Wednesday, March 28, 2012

What Are Your Prayer Plans?

At the beginning of each year I usually set out to begin a Bible reading plan.  It is at this point in the Spring that I can often let it slide a little.  Thankfully, this year our church is going through the Read The Bible for Life plan and we use this as the base of our mid-week Bible Study.  So I have accountability from others in the church to keep up with the plan.  I also have accountability that I stay in the Word because I have to preach and put together Sunday School lessons weekly.  This is good and I find great joy in doing it.

This is not true with prayer.  There is nothing, or should I say no one who holds me accountable to pray.  Outside of the public prayer times, I’m not held accountable to anyone to pray.  Obviously the Lord Jesus expect me to pray (Matt 6:5-13; 9:38, Luke 6:28, 11:1) and I’m accountable to Him if I fail to pray.  But I know the temptation to not pray often happens when there is no plan to pray. 

The way I prioritize my work day goes like this:
1.    Do the thing I need the most first: seek the Lord and pray to Him.
2.    Do the thing I hate the most next: usually administrative related stuff or making a hard phone-call.
3.    Do the thing I enjoy the most last: reading & study (still a seminary geek at heart!)

All this is to say that all Christians, especially those in leadership need a plan to pray.  We need to have a set time, place, and goal (prayer list) in order to pray effectively.  The advice of D.A. Carson is well worth consideration:

“Much praying is not done because we do not plan to pray.  We do not drift into spiritual life; we do not drift into disciplined prayer. We will not grow in prayer unless we plan to pray.  That means we must self-consciously set aside time to do nothing but pray.”  (D.A. Carson A Call to Spiritual Reformation, p.19)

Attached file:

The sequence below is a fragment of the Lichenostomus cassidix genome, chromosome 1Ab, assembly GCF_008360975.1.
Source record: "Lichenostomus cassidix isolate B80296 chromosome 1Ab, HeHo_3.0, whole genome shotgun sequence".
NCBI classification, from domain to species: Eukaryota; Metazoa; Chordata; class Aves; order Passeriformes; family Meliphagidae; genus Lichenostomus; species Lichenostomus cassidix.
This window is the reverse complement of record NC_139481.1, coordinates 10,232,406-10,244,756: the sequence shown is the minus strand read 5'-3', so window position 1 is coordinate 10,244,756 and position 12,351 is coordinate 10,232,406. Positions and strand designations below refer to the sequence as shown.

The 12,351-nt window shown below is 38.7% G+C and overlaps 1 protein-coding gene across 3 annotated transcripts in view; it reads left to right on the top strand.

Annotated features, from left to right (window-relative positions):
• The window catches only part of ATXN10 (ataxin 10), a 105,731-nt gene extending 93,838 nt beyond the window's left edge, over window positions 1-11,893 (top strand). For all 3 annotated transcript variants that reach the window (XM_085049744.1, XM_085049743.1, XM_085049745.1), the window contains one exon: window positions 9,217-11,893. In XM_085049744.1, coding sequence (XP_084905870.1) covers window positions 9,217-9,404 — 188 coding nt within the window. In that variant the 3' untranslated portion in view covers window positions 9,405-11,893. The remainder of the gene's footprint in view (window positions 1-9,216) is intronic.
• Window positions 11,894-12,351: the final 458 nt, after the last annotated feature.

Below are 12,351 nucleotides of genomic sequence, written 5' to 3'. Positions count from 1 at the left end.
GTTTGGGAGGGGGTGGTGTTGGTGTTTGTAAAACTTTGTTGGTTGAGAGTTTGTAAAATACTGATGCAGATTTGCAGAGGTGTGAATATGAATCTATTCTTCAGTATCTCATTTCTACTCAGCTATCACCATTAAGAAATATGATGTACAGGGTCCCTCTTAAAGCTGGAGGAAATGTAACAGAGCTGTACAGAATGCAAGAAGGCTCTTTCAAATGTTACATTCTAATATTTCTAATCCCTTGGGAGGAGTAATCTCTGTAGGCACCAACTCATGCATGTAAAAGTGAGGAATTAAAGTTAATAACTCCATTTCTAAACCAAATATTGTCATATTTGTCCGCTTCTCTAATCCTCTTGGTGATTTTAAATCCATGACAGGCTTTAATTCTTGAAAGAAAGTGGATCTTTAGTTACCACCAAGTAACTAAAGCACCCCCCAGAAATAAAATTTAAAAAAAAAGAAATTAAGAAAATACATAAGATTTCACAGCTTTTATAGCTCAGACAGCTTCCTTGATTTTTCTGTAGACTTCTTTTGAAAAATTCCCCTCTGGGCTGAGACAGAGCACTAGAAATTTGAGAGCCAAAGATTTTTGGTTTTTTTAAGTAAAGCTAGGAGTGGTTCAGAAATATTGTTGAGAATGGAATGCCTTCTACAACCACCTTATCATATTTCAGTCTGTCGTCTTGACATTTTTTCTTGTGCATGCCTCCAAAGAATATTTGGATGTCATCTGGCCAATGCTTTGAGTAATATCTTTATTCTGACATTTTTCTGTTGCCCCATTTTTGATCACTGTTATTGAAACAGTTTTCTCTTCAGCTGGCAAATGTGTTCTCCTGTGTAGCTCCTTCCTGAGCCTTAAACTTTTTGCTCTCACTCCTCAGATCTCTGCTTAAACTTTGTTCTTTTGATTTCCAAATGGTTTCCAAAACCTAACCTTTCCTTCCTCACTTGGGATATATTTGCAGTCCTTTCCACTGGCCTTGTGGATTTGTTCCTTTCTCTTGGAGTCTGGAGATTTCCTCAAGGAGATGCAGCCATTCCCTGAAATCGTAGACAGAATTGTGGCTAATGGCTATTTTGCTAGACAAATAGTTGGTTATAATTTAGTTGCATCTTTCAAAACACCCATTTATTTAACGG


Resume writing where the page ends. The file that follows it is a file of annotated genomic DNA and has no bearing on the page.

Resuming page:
Thursday, March 22, 2012

Calvinists Who Love Evangelism

The picture may look like an oxymoron to some.  It is a gospel tract (used for personal evangelism) with a picture of Charles Spurgeon (a Calvinist-Baptist preacher).  Some Christians, especially in my denomination (Southern Baptist) stereotype those who hold to Calvinism as non-evangelistic. They think that those who have a high view of God’s sovereignty in election and predestination are not eager in evangelism. This may be the case for some, but not true consistently.

I was a member of a Baptist church in college that held Calvinistic theology.  More missionaries went out from that church than my non-denominational church I was in as a teenager that taught a more free-will theology.  The seminary I went to is considered the Calvinistic one in my denomination.  Many of my friends I graduated with are either on the mission field or planting churches and working hard in evangelism.  My heroes, William Carey and Adoniram Judson both held to a high view of God’s sovereignty in election, yet gave up all their comforts in life to share the gospel with pagan people. So the stereotype does not hold true consistently.

As I write this, I’m preparing to go to an evangelism conference this weekend led by a man who holds to more of a free-will theology. I may not agree with some of what he says, but I always desire to grow and become a better evangelist and that’s why I’ll go. I confess that I don’t always seek opportunities when I should.  At the same time, some of my most joyful moments in ministry have been sharing the gospel with unbelievers and I try to consistently present the gospel to unbelievers in many of my sermons.  When I fill a pulpit where I don’t know the congregation, it is usually an evangelistic message.

I dislike the label Calvinist.  First, I’m not sure how Calvin feels about us attaching his name to it in light of 1 Cor 1:12-13.  Second, the TULIP acronym comes not from Calvin but from the Canons of Dort, so more accurately it ought to be labeled Dortism.  Either way, I hold to all five points of TULIP because I think they are all biblical and logical.  But I also see that it is biblical to be earnest in evangelism. Paul tells Timothy:  “…do the work of an evangelist, fulfill your ministry” (2 Tim 4:5).  This is why there are Calvinists who love evangelism: because they love God and His Word and want to obey it....just like Mr. Spurgeon.